The Downfall of the Concorde:
The Venus Aspects of an Airline Disaster
by Valerie Vaughan
Although the planet Venus is rarely considered a malefic by modern astrologers, it was greatly feared by ancient astrologers in both Mesopotamia and Mesoamerica. As Bruce Scofield points out in his book Signs of Time: An Introduction to Mesoamerican Astrology, the Maya believed that during certain phases of its cycle, Venus had a spearing quality and the ability to strike down victims. Scofield cites numerous instances of plane crashes, as well as the downfall of political leaders, that coincided with these phases in the motion of Venus.
Plane crashes have unfortunately occurred fairly often, but one disaster that captured the attention of the world in recent years was the Concorde, which went down in a blaze of flames on July 25, 2000. With a name that means agreement and peace (qualities which are attributed by astrologers to Venus in her more benefic phase), the Concorde seems an appropriate object to investigate concerning this Mesoamerican concept of the spearing nature of Venus.
Upon examination, it turns out that Venus certainly did play a prominent role in the crash of the Concorde, although you wouldn't notice this by looking at the event chart (for the crash itself). A trip to the library provided the data to construct a birth chart for the Concorde. The first test flight took place on March 2, 1969, with the Concorde 001 taking off from Toulouse, France. According to a former chief pilot of the Concorde, Edouard Chemel, in his book Chronique de l'aviation, recorded that the 001 had waited through several days of foul weather before starting the first takeoff run at "exactly 11 seconds past 3:40 p.m." (C.E.T., -1) This first flight lasted 29 minutes.
The Concorde was "born" with Venus and Saturn closely conjunct at 22 degrees of Aries, and both conjunct the Midheaven of 23 Aries. This is a configuration that suggests high prestige and a long safety record, but limited commercial value, and this certainly sums up the public image of the Concorde -- a highly prestigious "celebrity of the skies," but also a commercial flop. Concorde's birth chart also shows the North Node at zero Aries, opposed a Jupiter-Uranus conjunction at 3 Libra, so the people it carried were unique and special -- the rich and famous who could shell out $10,000 for a round-trip ticket for Paris-New York.
The fact that the Concorde's first test flight lasted 29 minutes suggests a fractal relationship of 29 years (progression of 1 minute = 1 year), which is a Saturn cycle. The Concorde was free of accidents during its first 29 years. In 1998, the year of its Saturn return, the Concorde started having problems when a large piece of the rudder fell off one jet during a flight. By the time the Concorde was celebrating its 30th birthday, doubts were being expressed about its age and the future of supersonic flight (Venus-Saturn is a barren combination, and there is no second-generation Concorde). Just two days before the crash of July 25, 2000, cracks were found in the wings of eleven of the 14 jets that make up the Concorde fleet.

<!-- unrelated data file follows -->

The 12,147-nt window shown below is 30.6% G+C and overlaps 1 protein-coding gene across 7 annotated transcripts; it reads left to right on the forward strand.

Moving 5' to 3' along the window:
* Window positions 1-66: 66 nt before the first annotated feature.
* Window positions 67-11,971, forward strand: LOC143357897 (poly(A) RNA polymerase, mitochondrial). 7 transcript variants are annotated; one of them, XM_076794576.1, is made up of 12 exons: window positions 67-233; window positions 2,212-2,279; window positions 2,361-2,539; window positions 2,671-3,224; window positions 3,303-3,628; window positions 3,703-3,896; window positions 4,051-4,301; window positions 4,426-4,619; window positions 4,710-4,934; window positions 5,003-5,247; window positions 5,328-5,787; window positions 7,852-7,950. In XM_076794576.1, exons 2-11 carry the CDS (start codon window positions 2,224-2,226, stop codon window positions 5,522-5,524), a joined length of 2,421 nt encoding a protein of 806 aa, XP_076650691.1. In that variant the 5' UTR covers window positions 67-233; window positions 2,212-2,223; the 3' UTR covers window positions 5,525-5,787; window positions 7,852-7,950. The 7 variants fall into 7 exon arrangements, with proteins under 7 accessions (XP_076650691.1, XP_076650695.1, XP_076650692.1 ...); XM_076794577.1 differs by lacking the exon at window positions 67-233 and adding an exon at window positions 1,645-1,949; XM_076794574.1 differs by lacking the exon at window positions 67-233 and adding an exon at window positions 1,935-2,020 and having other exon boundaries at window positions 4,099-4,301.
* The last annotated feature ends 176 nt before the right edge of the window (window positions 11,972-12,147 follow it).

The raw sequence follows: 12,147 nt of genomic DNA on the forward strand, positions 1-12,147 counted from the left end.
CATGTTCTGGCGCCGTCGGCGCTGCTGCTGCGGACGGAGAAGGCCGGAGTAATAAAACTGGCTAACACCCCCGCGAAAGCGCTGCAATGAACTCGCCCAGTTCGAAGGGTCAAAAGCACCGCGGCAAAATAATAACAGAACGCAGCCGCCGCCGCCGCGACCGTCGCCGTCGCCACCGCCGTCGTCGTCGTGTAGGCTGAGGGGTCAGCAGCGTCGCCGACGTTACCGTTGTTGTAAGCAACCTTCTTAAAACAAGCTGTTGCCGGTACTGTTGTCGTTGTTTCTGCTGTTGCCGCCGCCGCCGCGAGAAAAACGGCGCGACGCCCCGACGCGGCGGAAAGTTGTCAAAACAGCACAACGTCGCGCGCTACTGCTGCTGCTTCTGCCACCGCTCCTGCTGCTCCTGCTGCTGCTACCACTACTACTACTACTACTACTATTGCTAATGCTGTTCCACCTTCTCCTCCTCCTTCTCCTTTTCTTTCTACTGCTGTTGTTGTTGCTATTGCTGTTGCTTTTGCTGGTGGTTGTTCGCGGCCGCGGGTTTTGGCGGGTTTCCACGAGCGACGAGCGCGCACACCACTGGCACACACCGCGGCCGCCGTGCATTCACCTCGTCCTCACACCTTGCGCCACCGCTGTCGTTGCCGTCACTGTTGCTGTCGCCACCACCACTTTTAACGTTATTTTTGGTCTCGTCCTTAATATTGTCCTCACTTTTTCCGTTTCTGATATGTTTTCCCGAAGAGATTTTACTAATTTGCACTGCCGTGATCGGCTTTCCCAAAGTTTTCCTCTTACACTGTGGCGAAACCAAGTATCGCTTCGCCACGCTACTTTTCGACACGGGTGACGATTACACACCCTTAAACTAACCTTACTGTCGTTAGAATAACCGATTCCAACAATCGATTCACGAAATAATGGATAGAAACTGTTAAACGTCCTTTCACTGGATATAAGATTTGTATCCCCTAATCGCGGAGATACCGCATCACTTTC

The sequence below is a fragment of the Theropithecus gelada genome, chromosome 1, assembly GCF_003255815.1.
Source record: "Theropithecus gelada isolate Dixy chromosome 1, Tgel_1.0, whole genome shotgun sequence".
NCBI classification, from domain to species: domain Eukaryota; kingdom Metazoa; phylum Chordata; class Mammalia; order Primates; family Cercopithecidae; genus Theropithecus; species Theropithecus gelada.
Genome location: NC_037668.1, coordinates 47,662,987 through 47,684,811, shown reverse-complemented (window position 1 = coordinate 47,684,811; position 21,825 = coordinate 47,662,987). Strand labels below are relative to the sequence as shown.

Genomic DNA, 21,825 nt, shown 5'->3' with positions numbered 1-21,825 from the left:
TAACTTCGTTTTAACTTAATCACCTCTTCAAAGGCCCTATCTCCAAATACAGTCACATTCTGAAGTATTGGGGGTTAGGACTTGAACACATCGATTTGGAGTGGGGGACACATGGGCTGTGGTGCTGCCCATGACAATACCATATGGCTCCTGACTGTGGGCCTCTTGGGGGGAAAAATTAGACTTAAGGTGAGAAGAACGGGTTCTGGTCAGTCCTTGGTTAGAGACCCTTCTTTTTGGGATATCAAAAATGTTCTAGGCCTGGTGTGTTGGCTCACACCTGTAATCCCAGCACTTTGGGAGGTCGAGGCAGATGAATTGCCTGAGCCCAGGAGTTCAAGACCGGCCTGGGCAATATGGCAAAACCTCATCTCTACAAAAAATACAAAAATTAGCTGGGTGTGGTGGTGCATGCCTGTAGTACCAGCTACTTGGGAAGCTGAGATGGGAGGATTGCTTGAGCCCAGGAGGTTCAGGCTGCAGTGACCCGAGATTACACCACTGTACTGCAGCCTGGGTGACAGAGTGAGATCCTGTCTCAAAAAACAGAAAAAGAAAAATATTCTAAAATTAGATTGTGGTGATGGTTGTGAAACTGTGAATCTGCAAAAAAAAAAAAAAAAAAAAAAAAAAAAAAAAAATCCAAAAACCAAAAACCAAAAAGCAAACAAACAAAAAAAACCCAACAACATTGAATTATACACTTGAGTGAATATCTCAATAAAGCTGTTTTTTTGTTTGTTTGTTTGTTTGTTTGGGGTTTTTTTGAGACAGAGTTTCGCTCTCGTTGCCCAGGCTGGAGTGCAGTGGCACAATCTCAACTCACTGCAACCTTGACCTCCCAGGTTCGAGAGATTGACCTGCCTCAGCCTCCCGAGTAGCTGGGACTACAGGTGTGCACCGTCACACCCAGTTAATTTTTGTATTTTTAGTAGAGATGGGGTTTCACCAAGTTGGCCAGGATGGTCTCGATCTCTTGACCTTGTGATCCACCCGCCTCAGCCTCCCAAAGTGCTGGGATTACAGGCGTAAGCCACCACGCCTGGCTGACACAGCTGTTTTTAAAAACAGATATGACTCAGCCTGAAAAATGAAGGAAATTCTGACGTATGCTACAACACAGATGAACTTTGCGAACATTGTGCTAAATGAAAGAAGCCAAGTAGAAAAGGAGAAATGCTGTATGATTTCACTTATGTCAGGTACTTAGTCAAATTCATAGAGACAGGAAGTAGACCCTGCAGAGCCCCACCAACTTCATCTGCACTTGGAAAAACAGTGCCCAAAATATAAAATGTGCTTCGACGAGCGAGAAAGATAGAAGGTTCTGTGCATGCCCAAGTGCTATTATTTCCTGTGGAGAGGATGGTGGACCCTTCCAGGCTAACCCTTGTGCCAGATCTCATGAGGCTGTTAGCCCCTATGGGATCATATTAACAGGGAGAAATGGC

The day of the accident, transiting Mars was conjunct the North Node at 24-25 Cancer, and both were in square to the natal Venus-Saturn-MC conjunction. In one explosive event, the entire 10th house reputation of the Concorde was blown. All Concorde jets were immediately grounded, and three weeks later, British and French officials decided to revoke the plane's airworthiness certification. Also at the time of the crash, transiting Venus was at the potent 15th degree of Leo, a fixed sign, and sesquiquadrate the zero Aries Node of the Concorde's birth chart.
The Concorde's last flight took place just prior to the third eclipse in a series of three that occurred in July, 2000. (The second eclipse, just 9 days before the crash, was a lunar eclipse with the Sun-Moon at 24 Cancer-Capricorn, in square to the Concorde's natal Venus-Saturn-MC conjunction). It so happens that the Concorde's first flight also took place in the midst of eclipses. The importance of Venus becomes more evident when we look at these latter eclipses and the progressions to the natal chart. Sixteen days after the Concorde's test flight, on March 18, 1969, there was a solar eclipse, with Venus stationing retrograde that day at 26 Aries 50. On April 2, 1969, a lunar eclipse took place with the Sun at 12 Aries 50, and Venus had retrograded back to 22 Aries 10, within minutes of its position on March 2, the birthdate of the Concorde. If the Concorde's birth chart is progressed to the time of its crash, the resulting chart is April 2, 1969, within a few hours of the eclipse.
Every four years, Venus and the Sun are conjunct in the same sign. In early April, 1969, the two were conjunct at 18 Aries, aligned with Mercury (also at 18 Aries), and Saturn was nearby at 26 Aries. Twenty-eight years later, April 1997 was the most recent occasion before the Concorde's crash that Venus and the Sun were conjunct in Aries. Saturn was again nearby, only two degrees from the Sun. And the Sun-Venus conjunction took place at 12 Aries 51, only one minute from the eclipse position of April 2, 1969.
In describing different psychological complexes, the astrologer Dane Rudhyar once noted there was a rash, impulsive side of Venus which he called Venus Lucifer, a name that conjures up the image of a fallen angel. The ancient Mesoamericans also associated Venus with a fall from grace. In the case of the Concorde, Venus certainly shows how far the mighty have fallen.
Copyright © One Reed Publications, 2002
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